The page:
1. Parent-reported measures of child health and wellbeing in same-sex parent families: a cross-sectional survey(>52,000 views)

In the largest study of its kind to date, Simon Crouch and colleagues at the University of Melbourne found no evidence to support reduced wellbeing in children of same-sex parented families. The research, published in BMC Public Health, found that children in these families scored higher than the population norm on measures of health, behaviour and family cohesion. However, many parents did feel their children suffer from the perceived social stigma of having same-sex parents.

  1. Skewer: a fast and accurate adapter trimmer for next-generation sequencing paired-end reads(>25,800 views)

Adapter sequences are widely used in next-generation DNA sequencing. Short oligonucleotides, they are attached to the end of target DNA sequences and combine with amplification primers. However they can interfere with sequence reading, making it hard to distinguish target DNA sequences from the adapter sequence. To deal with this, these adapter sequences need to be identified and trimmed. Many tools exist to do this, but they often struggle to meet the levels of efficiency and accuracy required. In this BMC Bioinformatics article, Hongshan Jiang and colleagues at the Chinese Academy of Inspection and Quarantine describe Skewer, their newly developed tool that allows adapter trimming within short time frames with an as yet unmatched accuracy.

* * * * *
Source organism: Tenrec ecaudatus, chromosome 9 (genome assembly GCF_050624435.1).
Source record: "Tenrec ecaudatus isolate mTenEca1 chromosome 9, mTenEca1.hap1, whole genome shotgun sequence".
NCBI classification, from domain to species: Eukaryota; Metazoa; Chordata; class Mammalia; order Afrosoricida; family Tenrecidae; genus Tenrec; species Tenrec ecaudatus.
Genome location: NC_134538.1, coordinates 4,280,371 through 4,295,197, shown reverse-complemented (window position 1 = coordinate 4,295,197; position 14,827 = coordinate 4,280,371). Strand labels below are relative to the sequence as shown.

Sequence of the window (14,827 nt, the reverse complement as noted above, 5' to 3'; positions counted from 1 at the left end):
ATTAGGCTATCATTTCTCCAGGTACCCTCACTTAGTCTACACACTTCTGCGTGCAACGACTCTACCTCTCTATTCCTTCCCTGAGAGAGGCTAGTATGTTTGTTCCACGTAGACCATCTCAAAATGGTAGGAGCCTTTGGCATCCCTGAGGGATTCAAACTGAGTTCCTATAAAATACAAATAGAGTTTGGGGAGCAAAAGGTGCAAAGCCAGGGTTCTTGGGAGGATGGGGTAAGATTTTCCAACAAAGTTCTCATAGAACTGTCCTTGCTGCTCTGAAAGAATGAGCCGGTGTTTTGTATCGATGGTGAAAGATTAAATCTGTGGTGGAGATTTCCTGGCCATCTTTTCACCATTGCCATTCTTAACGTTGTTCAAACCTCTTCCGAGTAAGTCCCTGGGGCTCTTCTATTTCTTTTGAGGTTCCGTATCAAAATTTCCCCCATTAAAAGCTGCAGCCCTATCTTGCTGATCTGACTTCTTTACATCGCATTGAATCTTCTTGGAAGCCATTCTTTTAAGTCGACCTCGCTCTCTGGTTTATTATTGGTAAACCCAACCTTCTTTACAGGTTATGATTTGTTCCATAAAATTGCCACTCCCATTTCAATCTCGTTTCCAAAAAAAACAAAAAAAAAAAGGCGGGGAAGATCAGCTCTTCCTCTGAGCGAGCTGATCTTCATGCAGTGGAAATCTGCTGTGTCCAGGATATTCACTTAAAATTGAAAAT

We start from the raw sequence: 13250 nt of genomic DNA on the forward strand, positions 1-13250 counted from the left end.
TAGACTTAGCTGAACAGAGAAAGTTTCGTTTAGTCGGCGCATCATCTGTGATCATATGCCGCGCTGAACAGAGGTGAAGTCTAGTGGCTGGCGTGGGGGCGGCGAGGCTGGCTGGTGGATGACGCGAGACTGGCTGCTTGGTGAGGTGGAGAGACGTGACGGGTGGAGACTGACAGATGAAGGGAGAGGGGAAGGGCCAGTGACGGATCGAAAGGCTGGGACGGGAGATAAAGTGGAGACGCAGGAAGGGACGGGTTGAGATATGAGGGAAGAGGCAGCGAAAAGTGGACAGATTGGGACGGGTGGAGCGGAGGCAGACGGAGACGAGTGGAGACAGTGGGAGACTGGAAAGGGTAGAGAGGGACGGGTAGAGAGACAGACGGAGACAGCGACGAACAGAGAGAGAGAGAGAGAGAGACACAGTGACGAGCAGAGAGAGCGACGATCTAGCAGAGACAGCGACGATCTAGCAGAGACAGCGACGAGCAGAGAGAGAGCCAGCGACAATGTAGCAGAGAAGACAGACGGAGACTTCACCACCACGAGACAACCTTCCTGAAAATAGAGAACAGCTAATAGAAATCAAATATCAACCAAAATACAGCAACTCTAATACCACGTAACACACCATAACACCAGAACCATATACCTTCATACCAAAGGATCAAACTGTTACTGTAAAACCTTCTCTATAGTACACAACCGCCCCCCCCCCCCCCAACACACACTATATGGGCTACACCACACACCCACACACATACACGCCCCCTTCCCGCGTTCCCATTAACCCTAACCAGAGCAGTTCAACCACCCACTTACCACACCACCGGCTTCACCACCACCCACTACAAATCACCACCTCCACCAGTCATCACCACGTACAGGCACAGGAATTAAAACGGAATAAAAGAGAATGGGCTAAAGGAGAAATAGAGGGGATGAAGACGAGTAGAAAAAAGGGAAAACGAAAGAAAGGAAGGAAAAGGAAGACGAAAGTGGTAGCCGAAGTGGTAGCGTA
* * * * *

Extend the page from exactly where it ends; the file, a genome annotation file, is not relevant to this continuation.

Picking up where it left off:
1. Postgraduate education in nutrition in South Asia: a huge mismatch between investments and need(>23,900 views)